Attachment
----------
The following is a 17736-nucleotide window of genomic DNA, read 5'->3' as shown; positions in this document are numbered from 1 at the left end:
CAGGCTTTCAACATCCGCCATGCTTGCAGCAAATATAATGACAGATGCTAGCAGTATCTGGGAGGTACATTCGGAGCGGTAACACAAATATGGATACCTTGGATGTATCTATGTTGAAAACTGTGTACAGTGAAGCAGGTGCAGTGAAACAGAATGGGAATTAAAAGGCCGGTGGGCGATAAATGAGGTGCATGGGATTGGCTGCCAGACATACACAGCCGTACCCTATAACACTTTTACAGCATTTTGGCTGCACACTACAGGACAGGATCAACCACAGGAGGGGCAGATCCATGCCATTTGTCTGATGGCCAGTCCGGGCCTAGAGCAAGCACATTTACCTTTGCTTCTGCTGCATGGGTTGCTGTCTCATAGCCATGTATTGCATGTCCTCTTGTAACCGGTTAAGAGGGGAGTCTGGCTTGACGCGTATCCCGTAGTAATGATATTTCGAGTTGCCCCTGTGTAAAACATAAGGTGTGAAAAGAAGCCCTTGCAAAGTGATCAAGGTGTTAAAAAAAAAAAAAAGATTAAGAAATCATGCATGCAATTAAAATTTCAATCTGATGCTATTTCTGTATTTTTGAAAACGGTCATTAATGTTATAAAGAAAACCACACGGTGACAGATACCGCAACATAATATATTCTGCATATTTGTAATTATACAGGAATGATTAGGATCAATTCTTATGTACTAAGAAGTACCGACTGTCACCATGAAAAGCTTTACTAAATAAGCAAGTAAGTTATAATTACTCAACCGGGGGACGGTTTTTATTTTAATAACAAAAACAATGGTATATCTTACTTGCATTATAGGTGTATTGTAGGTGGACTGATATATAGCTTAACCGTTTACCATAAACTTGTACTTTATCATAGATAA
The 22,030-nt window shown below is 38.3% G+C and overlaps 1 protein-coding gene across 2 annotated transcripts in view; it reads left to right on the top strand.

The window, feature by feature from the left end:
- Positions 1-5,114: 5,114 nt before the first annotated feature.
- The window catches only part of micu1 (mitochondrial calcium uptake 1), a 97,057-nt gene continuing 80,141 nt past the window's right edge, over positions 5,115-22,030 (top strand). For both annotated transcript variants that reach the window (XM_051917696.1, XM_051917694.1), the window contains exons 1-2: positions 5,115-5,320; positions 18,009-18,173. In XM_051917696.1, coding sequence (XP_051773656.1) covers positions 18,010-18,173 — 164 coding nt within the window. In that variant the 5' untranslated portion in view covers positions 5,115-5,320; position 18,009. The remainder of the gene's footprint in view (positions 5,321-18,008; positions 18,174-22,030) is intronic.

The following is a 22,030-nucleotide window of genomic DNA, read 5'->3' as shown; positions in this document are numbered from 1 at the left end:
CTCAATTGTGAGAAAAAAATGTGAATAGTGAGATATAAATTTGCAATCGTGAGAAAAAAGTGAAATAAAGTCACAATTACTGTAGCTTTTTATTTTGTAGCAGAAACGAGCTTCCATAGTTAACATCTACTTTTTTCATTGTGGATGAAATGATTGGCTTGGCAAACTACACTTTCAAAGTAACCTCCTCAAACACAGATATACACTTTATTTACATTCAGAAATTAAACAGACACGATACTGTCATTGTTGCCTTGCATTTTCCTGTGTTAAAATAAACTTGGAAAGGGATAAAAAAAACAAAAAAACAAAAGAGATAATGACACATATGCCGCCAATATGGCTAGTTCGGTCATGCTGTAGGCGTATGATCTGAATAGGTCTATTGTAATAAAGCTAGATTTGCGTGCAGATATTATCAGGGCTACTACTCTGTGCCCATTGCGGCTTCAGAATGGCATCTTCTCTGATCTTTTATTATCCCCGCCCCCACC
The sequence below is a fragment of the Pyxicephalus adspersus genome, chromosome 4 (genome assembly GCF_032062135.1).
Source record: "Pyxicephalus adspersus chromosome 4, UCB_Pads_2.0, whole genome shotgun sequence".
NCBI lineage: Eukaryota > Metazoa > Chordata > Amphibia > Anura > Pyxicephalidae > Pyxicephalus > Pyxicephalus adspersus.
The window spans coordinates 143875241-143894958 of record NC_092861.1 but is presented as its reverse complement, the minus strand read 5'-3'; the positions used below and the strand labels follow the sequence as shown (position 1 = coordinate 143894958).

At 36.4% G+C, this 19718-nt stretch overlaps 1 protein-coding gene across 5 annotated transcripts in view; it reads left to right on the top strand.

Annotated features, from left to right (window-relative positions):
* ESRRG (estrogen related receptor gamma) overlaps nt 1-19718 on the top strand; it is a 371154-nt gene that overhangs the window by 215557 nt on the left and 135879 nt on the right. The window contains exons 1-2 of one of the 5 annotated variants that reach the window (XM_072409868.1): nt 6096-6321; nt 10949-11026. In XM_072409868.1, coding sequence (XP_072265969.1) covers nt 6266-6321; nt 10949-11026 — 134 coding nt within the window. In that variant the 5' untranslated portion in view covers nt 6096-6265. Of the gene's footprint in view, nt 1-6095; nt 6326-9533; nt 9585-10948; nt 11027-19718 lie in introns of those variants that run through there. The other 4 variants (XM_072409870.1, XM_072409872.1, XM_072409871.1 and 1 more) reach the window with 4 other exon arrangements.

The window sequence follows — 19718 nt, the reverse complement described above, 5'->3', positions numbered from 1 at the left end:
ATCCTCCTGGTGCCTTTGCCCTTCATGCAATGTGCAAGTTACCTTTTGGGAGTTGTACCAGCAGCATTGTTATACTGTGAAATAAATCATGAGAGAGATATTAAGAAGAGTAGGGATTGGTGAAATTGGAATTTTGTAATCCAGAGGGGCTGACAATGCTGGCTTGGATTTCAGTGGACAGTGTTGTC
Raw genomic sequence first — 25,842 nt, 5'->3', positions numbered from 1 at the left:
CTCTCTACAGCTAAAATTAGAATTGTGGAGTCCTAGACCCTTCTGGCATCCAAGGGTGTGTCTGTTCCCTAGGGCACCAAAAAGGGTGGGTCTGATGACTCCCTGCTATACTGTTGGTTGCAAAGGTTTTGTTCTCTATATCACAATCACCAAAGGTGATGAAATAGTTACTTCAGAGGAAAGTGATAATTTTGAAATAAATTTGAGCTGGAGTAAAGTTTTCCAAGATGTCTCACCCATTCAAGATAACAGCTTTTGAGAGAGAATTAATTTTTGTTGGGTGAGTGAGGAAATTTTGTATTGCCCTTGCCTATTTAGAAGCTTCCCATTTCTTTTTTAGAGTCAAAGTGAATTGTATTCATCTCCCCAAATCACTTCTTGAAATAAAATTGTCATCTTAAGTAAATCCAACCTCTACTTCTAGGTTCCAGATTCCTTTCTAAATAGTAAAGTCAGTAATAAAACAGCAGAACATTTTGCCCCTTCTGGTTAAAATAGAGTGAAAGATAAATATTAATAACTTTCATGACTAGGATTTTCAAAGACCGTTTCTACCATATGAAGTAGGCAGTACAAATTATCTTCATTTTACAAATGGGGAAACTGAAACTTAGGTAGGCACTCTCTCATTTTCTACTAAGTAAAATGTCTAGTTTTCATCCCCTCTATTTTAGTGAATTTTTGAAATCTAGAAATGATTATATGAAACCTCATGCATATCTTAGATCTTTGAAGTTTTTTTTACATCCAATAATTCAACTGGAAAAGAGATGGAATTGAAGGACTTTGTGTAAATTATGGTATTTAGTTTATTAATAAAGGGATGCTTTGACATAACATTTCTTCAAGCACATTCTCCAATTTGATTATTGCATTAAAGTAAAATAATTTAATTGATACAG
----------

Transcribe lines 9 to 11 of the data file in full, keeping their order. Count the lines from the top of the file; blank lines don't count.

The sequence below is a fragment of the Pyxicephalus adspersus genome, chromosome 4 (genome assembly GCF_032062135.1).
Source record: "Pyxicephalus adspersus chromosome 4, UCB_Pads_2.0, whole genome shotgun sequence".
NCBI lineage: Eukaryota > Metazoa > Chordata > Amphibia > Anura > Pyxicephalidae > Pyxicephalus > Pyxicephalus adspersus.